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Anatomical Organization of the Extended Amygdala

Bienkowski, Michael S. (2013) Anatomical Organization of the Extended Amygdala. Doctoral Dissertation, University of Pittsburgh. (Unpublished)

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The concept of the extended amygdala proposed by de Olmos and Heimer suggests that the central (CEA) and medial nuclei of the amygdala (MEA) and the bed nucleus of stria terminalis (BST) are parts of a contiguous cellular column of neurons with similar anatomical connectivity and functional output (Olmos; and Heimer; 1999). An alternative hypothesis proposed by Larry Swanson suggests that the CEA/MEA and BST are ventral differentiations of the striatum and pallidum, together forming a striatopallidal circuit that participates in a cortical reentrant loop (Swanson and Petrovich 1998, Swanson 2000).
In support of the extended amygdala concept, connections between the amygdala and BST are topographically-organized, suggesting the presence of discrete channels for information processing. Furthermore, results from several studies indicate that lesions of the amygdala or BST often produce experimental results that are quite similar (Zardetto-Smith, Beltz et al. 1994, Newman 1999, Tanimoto, Nakagawa et al. 2003, Nakagawa, Yamamoto et al. 2005, Deyama, Nakagawa et al. 2007). On the other hand, the concept of the extended amygdala has been challenged by results from behavioral studies that suggest a dissociation of CEA and BST functions in mediating behavioral processes associated with fear, anxiety (Walker and Davis 1997, Fendt, Endres et al. 2003, Walker, Toufexis et al. 2003, Sullivan, Apergis et al. 2004), social defeat (Jasnow, Davis et al. 2004), social interaction (Cecchi, Khoshbouei et al. 2002) and ethanol self-administration (Funk, O'Dell et al. 2006).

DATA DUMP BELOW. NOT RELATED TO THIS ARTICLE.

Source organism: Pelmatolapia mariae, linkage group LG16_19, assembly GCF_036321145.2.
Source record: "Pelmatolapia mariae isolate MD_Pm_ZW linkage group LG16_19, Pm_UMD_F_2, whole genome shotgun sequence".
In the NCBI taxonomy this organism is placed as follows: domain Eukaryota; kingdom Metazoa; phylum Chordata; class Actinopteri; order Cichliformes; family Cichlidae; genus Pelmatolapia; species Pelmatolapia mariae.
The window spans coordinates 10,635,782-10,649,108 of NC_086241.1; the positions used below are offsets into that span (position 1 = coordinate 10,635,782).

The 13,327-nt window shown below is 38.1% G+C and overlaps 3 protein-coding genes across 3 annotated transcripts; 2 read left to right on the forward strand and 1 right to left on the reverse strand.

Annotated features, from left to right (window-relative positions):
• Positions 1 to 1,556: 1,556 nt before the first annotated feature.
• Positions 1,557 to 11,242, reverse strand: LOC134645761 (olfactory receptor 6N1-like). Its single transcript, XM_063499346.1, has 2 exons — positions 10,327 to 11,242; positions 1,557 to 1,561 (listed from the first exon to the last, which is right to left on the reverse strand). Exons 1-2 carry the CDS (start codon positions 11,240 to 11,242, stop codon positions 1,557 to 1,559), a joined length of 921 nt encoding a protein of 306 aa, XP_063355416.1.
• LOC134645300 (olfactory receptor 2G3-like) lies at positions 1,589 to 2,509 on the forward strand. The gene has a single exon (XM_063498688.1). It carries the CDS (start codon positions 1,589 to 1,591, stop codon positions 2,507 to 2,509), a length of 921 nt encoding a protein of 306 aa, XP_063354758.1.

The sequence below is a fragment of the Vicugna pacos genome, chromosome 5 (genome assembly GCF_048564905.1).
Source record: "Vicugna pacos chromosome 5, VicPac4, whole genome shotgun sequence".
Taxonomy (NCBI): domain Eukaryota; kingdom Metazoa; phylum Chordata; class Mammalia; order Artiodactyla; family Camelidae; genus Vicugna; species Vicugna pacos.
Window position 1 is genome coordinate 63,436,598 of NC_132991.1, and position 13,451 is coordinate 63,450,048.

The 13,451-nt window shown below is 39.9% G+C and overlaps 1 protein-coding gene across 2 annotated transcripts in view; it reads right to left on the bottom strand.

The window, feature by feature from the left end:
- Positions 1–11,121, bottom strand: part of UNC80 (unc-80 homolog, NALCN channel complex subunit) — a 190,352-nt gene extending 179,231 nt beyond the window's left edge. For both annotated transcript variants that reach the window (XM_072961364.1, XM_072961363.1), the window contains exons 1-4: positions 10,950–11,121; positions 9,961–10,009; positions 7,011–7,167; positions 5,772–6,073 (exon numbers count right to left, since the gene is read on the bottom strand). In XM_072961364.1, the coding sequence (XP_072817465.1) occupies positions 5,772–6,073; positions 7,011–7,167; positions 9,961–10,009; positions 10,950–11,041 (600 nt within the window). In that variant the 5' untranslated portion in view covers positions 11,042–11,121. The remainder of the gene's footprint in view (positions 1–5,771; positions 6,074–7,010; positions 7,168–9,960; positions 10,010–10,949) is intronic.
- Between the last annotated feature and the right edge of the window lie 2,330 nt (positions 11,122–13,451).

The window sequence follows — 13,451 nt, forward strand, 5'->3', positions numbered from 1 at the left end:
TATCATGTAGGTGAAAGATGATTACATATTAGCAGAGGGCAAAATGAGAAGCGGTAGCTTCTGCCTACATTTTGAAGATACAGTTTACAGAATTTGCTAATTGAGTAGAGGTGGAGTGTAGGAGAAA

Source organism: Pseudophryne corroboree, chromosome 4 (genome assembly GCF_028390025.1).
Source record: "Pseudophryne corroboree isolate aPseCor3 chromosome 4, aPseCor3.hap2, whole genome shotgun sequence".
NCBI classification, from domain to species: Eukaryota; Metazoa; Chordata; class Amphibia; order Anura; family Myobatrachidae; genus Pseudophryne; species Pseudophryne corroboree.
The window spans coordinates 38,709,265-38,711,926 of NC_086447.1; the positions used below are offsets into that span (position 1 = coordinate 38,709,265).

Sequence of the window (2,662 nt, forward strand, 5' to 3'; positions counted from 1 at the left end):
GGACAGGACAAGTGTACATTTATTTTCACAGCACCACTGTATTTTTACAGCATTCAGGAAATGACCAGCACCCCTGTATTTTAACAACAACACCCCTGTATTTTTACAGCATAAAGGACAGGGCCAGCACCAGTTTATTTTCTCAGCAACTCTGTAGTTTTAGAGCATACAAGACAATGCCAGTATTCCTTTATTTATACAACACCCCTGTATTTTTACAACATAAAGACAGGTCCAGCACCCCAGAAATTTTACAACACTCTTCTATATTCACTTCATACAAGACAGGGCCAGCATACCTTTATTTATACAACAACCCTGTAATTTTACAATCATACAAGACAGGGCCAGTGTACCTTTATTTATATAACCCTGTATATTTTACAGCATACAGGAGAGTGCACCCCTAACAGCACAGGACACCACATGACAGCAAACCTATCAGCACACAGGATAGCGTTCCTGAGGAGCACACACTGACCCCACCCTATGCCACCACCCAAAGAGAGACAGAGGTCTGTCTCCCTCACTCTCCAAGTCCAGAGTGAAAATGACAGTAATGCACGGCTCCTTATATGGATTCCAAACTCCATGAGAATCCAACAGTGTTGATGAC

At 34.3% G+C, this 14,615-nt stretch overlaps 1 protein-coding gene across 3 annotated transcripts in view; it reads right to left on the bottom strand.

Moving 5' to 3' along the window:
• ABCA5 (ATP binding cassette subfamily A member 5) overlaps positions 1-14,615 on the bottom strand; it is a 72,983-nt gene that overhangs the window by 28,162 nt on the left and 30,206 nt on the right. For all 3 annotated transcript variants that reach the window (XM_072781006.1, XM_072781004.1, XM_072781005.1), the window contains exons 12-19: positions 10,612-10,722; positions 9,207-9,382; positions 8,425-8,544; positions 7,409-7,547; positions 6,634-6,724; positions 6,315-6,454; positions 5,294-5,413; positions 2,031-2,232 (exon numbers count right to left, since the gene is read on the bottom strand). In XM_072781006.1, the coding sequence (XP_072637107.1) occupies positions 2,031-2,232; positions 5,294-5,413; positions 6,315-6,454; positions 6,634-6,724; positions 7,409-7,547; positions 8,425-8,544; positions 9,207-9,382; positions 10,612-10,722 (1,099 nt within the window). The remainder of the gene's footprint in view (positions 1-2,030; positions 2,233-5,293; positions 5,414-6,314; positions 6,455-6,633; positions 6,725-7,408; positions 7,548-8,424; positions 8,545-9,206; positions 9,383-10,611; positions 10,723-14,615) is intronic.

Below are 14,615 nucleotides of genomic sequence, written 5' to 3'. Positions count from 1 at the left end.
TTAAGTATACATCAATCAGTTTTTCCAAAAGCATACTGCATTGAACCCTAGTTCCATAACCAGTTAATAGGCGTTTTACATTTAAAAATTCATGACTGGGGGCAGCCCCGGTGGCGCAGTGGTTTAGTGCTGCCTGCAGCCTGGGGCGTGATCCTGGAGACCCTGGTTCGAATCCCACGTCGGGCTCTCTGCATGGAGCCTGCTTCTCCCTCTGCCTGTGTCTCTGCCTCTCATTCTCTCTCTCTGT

The studies in this dissertation were designed to test some of the assumptions proposed by the extended amygdala concept by more closely examining the similarities of extended amygdala circuits. In the first study, we tested the hypothesis proposed by de Olmos and Heimer that “all or most of the central extended amygdala would share similar inputs” (de Olmos and Heimer 1999). In the second study, we examined multisynaptic BST circuits that project to CEA and MEA to determine if BST circuits were maintained within topographically-organized channels. Our findings reveal several organizational principles for the anatomical relationship of the amygdala and BST subnuclei and suggest new theories for how extended amygdala circuits process information.


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Item Type: University of Pittsburgh ETD
Status: Unpublished
CreatorsEmailPitt UsernameORCID
Bienkowski, Michael S.msb21@pitt.eduMSB21
ETD Committee:
TitleMemberEmail AddressPitt UsernameORCID
Committee ChairRinaman, Lindarinaman@pitt.eduRINAMAN
Committee MemberCard, J. Patrickcard@pitt.eduCARD
Committee MemberSved, Alan Fsved@pitt.eduSVED
Committee MemberSibille,
Committee MemberStrick, Peterstrickp@pitt.eduSTRICKP
Committee MemberAston-Jones,
Date: 25 January 2013
Date Type: Publication
Defense Date: 12 November 2012
Approval Date: 25 January 2013
Submission Date: 5 November 2012
Access Restriction: 5 year -- Restrict access to University of Pittsburgh for a period of 5 years.
Number of Pages: 147
Institution: University of Pittsburgh
Schools and Programs: Dietrich School of Arts and Sciences > Neuroscience
Degree: PhD - Doctor of Philosophy
Thesis Type: Doctoral Dissertation
Refereed: Yes
Uncontrolled Keywords: Extended Amygdala, Bed nucleus of stria terminalis, central amygdala, medial amygdala, dual retrograde tracing, pseudorabies virus, transsynaptic viral tracing
Date Deposited: 25 Jan 2013 16:14
Last Modified: 25 Jan 2018 06:15

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